Indeed recent research shows that general fitness, rather than stretching, is more important in injury prevention. Evidence suggests that increasing the range of motion beyond your required function through stretching isn’t beneficial and can actually cause injury and decrease performance itself. Where stretching has been found to aid performance it only does so after a 5 min plus aerobic warm up.
WARM UP TIP If you want to stretch after an aerobic warm up, keep the stretching light and relaxed. Never use stretching to warm a muscle instead of riding, it’s still cold inside and will be straining like mad.
After a race take an electrolyte drink, some carbohydrate (liquid or solid form) and be sure not to exaggerate the dehydration effects of an event by sun bathing, sitting in a boiling car or drinking excessive alcohol. A cold pack on your back while driving home can be a real winner for comfort.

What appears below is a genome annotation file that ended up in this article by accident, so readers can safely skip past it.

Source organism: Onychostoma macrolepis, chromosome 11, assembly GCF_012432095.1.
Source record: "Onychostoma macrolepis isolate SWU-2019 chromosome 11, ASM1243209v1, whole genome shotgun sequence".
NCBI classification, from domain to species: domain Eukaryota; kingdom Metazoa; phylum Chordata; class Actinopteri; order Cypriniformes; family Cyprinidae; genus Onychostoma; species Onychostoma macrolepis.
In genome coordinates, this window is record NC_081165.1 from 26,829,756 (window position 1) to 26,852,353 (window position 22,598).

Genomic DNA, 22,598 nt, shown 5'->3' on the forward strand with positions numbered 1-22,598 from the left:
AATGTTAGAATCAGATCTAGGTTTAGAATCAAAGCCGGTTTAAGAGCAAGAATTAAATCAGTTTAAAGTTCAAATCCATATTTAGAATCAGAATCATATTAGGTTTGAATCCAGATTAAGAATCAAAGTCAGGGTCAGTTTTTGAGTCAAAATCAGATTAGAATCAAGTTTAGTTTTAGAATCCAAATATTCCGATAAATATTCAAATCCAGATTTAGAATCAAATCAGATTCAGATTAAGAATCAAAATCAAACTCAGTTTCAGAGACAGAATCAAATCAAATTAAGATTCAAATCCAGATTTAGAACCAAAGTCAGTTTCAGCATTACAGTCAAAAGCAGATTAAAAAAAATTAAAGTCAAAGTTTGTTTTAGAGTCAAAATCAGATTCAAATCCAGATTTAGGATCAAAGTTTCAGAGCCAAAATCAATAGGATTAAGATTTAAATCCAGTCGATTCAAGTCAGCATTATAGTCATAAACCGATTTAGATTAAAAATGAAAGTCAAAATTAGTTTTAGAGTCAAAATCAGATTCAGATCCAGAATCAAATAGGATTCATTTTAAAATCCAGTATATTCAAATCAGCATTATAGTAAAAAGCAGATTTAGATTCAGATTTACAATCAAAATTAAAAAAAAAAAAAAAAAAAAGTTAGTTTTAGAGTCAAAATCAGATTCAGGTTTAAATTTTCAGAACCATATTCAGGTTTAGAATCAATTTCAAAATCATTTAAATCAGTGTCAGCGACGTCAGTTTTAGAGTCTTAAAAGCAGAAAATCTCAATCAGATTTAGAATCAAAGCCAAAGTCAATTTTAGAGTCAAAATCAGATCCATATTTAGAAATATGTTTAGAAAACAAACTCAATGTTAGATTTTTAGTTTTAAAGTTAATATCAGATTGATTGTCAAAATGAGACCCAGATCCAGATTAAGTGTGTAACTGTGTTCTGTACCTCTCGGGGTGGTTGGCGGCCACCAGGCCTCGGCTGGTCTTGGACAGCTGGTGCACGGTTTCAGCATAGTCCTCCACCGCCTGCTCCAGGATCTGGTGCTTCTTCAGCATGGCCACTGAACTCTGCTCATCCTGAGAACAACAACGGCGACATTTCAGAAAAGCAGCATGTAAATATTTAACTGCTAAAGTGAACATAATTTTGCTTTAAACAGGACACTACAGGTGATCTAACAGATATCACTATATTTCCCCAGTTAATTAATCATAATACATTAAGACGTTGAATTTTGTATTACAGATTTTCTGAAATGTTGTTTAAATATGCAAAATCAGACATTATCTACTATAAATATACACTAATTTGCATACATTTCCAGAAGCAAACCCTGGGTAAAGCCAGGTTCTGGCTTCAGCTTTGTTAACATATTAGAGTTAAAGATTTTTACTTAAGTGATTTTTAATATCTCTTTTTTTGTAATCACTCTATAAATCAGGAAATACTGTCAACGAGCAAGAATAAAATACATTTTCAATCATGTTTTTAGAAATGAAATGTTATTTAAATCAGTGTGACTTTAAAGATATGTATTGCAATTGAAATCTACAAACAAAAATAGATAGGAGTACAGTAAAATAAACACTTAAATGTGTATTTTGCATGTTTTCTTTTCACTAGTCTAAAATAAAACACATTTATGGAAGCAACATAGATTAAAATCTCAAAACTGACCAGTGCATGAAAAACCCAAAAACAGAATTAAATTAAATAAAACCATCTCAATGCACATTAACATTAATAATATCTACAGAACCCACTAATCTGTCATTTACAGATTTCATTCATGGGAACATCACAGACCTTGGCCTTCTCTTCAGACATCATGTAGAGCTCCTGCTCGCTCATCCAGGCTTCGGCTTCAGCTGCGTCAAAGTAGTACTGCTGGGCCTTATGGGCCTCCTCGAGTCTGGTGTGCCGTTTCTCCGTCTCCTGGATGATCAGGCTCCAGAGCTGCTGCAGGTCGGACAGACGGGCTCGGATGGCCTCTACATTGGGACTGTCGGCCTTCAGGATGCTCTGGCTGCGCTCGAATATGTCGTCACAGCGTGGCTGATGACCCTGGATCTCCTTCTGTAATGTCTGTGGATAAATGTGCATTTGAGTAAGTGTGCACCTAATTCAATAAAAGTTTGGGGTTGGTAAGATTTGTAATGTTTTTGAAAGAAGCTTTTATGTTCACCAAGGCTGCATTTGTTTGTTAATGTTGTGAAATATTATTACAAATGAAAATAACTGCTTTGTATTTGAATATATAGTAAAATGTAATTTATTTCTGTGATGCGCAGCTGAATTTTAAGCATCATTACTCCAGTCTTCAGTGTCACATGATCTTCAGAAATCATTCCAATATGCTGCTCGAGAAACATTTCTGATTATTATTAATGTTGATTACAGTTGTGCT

Hands up who actually has the time to slow up at the end of a ride and cool down? Note how I say ‘cool down’, as warm-down is not the right term. You are literally letting the body cool. This allows heat to be got rid of, the heart rate to start to return towards lower resting levels and hormone levels to get back to normal. Your brain also has to return from ‘exercise world‘ to normal life.
Studies show a lower resting HR is achieved after exercise when doing a cool down. It also results in improved heart function compared to when stopping abruptly. So, light riding plays an important role in facilitating blood return to the heart from the muscles. It also helps to restore the elevated heart rate to the pre-exercise resting level. As such it’s not a waste of time, but a better way of easing your body into recovery mode and helping you fit back into the real world.
It’s also after exercise that some people like to stretch. If you have the time that’s great, but don’t cut short your warm up or cool down periods (10 mins each) for the sake of becoming super flexible. Studies show this facet of fitness does not reduce injury risk. Some data even suggests it increases the risk of injury. You’re a biker not a gymnast, so flexibility work is an add-on.
COOL DOWN TIP Take 5 to 10 minutes to reduce effort and spin lightly – again this could be on a stationary bike. You may like to do light limbering up or stretching work but it is nowhere near as important as proper warm-up and cool-down time.